That spine will be straight if it’s the last thing I do!
Interestingly enough, it usually is the last thing I do when shaping a cricket bat. Attempting to keep the spine perfectly straight or dead centre throughout the whole process would test anyone’s resolve. Spending the extra time to straighten a spine that you’ll probably have to remove eventually anyway is the kind of behaviour that keeps the men in white coats in business.
Sometimes you can trust your eyes, the spine looks straight and centred and it is. But for every occasion it’s dead on, there are 10 where the supposed straight line wiggles left and right like a wily old swing bowlers stock delivery. From the toe it can look straight, turn the bat around though and from the handle it’s a mess.
I’d thought about making a jig to mark a centre line and save all this heartache but hadn’t really given the design much consideration. However inspiration hit me and since it seems others have had the same problem I can hopefully share a simple solution.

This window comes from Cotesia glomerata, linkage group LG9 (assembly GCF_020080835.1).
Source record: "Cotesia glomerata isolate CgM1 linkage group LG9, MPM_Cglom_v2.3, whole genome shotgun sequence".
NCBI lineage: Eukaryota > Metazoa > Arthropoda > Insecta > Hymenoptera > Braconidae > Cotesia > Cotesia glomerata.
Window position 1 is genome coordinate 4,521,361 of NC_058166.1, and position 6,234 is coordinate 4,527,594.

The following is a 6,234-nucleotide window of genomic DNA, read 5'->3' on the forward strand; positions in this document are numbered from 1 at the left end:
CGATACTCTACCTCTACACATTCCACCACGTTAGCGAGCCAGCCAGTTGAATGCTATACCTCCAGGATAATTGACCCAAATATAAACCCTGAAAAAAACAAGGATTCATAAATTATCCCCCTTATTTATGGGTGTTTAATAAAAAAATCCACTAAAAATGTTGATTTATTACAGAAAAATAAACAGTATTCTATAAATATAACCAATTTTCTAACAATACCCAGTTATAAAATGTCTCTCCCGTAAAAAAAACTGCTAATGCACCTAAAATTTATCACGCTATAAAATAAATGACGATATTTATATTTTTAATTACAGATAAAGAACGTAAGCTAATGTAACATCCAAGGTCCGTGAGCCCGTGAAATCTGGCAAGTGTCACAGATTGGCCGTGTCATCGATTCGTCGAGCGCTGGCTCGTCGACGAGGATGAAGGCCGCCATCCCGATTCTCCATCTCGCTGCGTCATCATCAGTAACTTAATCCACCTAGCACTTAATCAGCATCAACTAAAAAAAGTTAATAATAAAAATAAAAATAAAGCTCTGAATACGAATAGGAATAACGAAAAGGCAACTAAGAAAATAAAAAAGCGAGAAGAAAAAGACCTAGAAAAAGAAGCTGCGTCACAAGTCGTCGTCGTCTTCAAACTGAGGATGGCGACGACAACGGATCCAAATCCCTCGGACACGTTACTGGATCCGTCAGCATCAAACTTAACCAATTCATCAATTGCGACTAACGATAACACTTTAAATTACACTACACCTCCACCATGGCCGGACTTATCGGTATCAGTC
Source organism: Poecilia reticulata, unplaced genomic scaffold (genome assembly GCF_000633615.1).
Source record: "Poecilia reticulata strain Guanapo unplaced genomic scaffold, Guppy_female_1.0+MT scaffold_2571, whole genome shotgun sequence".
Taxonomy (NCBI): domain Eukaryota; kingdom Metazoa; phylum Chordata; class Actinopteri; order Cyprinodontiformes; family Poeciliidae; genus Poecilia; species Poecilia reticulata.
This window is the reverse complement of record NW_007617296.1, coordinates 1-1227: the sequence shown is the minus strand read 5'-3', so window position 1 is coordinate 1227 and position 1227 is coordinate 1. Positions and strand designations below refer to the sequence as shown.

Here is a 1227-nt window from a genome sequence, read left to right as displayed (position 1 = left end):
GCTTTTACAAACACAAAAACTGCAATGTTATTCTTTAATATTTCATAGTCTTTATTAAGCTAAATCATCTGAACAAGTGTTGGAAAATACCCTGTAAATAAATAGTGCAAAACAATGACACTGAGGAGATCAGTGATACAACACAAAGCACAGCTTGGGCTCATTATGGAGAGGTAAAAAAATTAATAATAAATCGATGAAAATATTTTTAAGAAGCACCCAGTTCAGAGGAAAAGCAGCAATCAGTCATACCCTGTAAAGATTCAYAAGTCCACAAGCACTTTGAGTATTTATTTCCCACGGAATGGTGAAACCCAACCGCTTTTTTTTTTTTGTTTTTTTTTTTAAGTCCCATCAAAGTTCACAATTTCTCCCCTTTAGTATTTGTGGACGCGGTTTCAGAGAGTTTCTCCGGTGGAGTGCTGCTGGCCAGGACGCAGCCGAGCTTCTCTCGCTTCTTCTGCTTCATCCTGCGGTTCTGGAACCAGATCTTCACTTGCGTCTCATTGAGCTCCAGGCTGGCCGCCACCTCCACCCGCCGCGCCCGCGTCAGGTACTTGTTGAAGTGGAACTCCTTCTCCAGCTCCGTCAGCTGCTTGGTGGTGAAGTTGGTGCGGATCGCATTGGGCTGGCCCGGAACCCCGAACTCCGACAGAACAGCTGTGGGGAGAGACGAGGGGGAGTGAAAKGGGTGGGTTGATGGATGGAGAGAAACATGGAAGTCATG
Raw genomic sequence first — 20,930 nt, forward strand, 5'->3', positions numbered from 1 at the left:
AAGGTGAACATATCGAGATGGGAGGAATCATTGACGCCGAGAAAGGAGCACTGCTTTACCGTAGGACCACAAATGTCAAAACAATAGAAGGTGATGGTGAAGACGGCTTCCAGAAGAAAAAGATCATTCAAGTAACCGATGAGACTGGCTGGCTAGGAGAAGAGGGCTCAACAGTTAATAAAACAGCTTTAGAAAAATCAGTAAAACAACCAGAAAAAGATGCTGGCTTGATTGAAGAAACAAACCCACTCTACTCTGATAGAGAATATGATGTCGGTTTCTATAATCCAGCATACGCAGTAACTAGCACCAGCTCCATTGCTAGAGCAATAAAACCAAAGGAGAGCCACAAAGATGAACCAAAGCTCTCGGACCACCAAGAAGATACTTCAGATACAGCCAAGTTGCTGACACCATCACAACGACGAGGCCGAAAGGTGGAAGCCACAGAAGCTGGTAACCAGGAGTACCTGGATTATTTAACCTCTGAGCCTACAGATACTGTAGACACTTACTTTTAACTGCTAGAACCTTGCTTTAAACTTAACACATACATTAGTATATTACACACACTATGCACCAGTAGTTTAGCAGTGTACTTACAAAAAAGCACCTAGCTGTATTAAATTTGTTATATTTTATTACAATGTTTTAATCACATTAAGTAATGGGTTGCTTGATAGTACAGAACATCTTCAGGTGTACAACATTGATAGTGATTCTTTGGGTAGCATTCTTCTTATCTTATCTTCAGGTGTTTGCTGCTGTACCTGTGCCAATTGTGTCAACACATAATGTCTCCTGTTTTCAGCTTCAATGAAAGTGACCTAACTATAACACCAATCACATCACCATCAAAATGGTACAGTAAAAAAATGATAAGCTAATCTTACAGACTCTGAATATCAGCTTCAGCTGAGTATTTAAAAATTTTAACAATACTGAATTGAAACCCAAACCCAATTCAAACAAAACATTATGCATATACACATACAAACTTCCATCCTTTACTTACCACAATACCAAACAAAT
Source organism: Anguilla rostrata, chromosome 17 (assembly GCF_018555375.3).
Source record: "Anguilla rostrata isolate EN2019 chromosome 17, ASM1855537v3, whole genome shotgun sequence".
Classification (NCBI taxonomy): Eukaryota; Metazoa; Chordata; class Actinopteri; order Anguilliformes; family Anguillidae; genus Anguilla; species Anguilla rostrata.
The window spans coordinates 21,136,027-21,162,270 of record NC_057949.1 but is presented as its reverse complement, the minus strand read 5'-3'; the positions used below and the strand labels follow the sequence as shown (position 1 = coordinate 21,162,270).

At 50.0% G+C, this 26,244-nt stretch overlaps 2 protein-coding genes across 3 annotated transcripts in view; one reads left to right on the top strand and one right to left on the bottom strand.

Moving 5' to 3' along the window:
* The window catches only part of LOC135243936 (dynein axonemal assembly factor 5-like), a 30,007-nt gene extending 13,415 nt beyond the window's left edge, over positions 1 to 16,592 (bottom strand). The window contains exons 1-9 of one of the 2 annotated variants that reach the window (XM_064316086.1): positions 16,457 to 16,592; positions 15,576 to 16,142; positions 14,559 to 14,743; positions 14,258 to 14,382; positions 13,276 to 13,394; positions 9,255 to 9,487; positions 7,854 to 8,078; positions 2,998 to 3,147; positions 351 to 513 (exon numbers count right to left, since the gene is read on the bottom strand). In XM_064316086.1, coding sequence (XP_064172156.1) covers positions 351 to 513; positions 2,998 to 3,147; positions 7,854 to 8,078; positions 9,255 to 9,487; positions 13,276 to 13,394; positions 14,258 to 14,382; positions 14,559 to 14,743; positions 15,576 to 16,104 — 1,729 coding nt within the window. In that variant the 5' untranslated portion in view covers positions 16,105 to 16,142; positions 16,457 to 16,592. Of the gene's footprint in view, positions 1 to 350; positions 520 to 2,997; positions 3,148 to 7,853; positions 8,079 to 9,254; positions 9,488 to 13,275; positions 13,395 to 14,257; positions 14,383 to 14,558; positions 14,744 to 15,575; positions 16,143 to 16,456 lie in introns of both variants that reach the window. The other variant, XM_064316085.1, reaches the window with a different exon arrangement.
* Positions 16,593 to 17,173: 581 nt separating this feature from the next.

Using a pencil to mark the centre seems sensible since scratching or slicing a line in would only leave more work later on. Three bits of random wood I found, cut to length and marked out. I honestly have no idea what it is… Cherry?
|Pencil lines turned into knife lines.|
|We’re cooking on gas now!|
You may be asking why there’s a gap in the piece on the left. All will be revealed.
|I’ve drilled a hole through the joints and added dowels, just for some extra security.|
|To stop the squeeze out I grabbed a handful of shavings and stuffed them below the joints. Saves having to clean the vice later.|
Getting there, the section that holds the pencil is complete and it will only need cleaning up and testing before we see the finished article. Will it work? Who knows at this point.